The Decemberists - I'll Be Your Girl

by James Weiskittel Rating:7 Release Date:2018-03-16
The Decemberists - I'll Be Your Girl
The Decemberists - I'll Be Your Girl

While the Decemberists have been riding the folk-rock-revival wave for the better part of a decade, after seventeen years and seven full-lengths under their collective belts, the indie-rock collective has decided to step outside of their ‘comfort zone’ on their latest release, I’ll Be Your Girl.  Citing early glam, and the likes of Roxy Music as reference points, the band decided to make a conscious effort this time around to “make unfamiliar choices” when it came to the writing and recording process.

While the strummy-strum intro of the album-opening “Once In My Life” finds singer/songwriter Colin Meloy mining somewhat familiar territory (with the constant refrain of “I’ve been waiting all my life” feeling like a subtle nod towards what’s to come), it’s with the album’s next two tracks, the percussive “Cutting Stone” and the synth-laden first single “Severed”, that the full scope of the band’s new-found direction begins to come into focus.  The stadium-stomp-romp of tracks like “Starwatcher” and “Your Ghost” continue to drive this point home.

But while the first half of the record features a handful of stylistic left-turns, much of I’ll Be Your Girl still falls squarely inside the wheelhouse of what the Decemberists’ do best; timeless, character-driven storytelling married with sweeping, dramatic arrangements.   When you take away the amped-up guitars on tracks like “Everything Is Awful”, and “We All Die Young” (perhaps the record’s only truly forgettable number), you essentially wind up with songs that probably wouldn't sound out of place on any of the band’s records.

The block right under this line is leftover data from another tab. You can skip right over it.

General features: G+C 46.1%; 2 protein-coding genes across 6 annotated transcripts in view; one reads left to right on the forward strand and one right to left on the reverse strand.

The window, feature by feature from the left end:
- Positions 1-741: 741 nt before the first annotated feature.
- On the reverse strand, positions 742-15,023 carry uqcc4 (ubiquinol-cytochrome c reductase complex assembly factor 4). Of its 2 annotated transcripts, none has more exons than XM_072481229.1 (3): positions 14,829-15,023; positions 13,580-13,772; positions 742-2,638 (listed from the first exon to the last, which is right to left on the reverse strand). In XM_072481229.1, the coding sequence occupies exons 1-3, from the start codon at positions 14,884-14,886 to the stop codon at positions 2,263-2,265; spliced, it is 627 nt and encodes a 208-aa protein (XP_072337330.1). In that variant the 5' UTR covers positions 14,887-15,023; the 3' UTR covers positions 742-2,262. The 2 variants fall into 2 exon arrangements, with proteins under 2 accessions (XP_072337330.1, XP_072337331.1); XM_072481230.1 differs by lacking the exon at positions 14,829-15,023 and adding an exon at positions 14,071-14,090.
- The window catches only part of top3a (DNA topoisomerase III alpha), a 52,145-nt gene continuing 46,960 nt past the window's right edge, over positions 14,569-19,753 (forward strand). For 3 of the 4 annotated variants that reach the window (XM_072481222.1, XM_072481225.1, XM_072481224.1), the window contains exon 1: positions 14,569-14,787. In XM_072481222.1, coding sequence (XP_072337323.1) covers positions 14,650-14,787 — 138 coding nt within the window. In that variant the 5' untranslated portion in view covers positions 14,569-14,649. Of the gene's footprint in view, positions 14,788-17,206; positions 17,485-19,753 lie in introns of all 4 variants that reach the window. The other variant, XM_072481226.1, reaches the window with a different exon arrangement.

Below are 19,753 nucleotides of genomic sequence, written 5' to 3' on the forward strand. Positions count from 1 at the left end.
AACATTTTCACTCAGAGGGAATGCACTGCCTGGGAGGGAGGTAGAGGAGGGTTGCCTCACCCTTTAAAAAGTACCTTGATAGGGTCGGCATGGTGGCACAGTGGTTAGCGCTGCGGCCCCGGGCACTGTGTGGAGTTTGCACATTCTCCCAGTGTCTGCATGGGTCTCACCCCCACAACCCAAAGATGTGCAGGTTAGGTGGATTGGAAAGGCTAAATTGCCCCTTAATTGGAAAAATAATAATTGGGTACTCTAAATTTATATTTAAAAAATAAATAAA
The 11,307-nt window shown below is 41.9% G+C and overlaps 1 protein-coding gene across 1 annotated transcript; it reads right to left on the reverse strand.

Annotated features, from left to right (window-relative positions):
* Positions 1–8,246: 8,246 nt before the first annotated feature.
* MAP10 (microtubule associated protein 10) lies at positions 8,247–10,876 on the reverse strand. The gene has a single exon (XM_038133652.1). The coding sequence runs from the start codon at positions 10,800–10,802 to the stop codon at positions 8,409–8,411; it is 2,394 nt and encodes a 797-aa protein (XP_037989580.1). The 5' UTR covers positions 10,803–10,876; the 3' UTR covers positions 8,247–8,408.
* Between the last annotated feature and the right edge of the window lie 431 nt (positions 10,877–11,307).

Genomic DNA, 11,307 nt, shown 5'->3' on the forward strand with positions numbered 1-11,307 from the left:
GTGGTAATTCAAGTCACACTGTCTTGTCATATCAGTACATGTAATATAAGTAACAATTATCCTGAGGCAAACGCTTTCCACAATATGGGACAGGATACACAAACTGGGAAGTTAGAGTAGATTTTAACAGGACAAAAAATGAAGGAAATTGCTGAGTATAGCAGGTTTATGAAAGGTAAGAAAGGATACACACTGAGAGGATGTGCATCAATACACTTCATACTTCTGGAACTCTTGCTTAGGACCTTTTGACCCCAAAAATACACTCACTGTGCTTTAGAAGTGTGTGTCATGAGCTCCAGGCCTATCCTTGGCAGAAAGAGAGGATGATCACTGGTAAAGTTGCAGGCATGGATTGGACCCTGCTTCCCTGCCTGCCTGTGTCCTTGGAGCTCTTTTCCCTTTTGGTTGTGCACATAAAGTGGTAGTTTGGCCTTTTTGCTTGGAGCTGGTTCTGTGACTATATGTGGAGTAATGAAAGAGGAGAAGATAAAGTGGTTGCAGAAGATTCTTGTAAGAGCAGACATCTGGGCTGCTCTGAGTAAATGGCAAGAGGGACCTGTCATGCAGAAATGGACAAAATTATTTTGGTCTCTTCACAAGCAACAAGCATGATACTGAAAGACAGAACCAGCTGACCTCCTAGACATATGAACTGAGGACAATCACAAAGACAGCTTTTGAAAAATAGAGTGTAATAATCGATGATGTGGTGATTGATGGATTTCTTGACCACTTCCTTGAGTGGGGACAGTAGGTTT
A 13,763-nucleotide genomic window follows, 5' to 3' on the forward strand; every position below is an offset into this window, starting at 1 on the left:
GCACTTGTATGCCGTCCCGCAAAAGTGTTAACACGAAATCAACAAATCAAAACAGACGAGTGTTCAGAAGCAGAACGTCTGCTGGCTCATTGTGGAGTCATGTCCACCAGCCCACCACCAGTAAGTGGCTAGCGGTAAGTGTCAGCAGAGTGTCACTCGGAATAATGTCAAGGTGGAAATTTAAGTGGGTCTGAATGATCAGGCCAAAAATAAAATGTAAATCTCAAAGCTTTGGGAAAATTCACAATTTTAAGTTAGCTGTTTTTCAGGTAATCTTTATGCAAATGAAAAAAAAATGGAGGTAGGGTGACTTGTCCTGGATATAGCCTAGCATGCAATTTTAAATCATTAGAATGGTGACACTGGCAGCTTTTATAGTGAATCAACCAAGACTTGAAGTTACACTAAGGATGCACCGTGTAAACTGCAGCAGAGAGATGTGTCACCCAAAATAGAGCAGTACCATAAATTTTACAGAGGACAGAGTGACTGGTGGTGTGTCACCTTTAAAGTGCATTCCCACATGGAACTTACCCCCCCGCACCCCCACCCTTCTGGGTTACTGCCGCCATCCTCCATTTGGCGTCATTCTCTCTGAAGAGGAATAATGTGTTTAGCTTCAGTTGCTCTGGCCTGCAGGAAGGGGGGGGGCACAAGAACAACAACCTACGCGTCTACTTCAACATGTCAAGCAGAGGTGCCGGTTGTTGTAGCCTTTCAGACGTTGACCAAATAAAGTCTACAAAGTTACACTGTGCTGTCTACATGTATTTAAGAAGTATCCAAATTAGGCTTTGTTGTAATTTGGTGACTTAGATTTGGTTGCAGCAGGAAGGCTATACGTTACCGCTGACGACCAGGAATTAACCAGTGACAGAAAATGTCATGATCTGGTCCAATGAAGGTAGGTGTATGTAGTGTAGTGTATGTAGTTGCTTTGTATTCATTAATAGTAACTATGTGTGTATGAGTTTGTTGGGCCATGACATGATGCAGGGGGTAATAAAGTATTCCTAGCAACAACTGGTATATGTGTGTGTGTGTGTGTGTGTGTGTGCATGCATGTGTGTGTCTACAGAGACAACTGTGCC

And then there’s the album’s climax, the eight-minute epic “Rusalka, Rusalka - The Wild Rushes”, which is not only a clear highlight of the record, but can also easily be held up against the band’s best work.  While much of I’ll Be Your Girl will undoubtedly strike a divisive chord with the band’s audience, this song has that ‘worth-the-price-of-admission’ quality that should help alleviate the trepidations of even the most skeptical of fans.

The process of reinvention can often be a double-edged sword when it comes to music.  But despite the mixture of grassroots growth and crossover success the Decemberists have enjoyed over the course of their career, it’s hard to blame anyone for wanting to move past the confines of a genre so steeped in simplicity and tradition.  

While it remains to be seen whether or not the album marks the beginning of a new direction, or is merely an aesthetically-driven detour, at the very least, there's a little of something for everyone on I’ll Be Your Girl.  And while long-time fans will undoubtedly debate the results for years to come, the Decemberists should be commended for their honest attempt to make album number eight sound like album number one.

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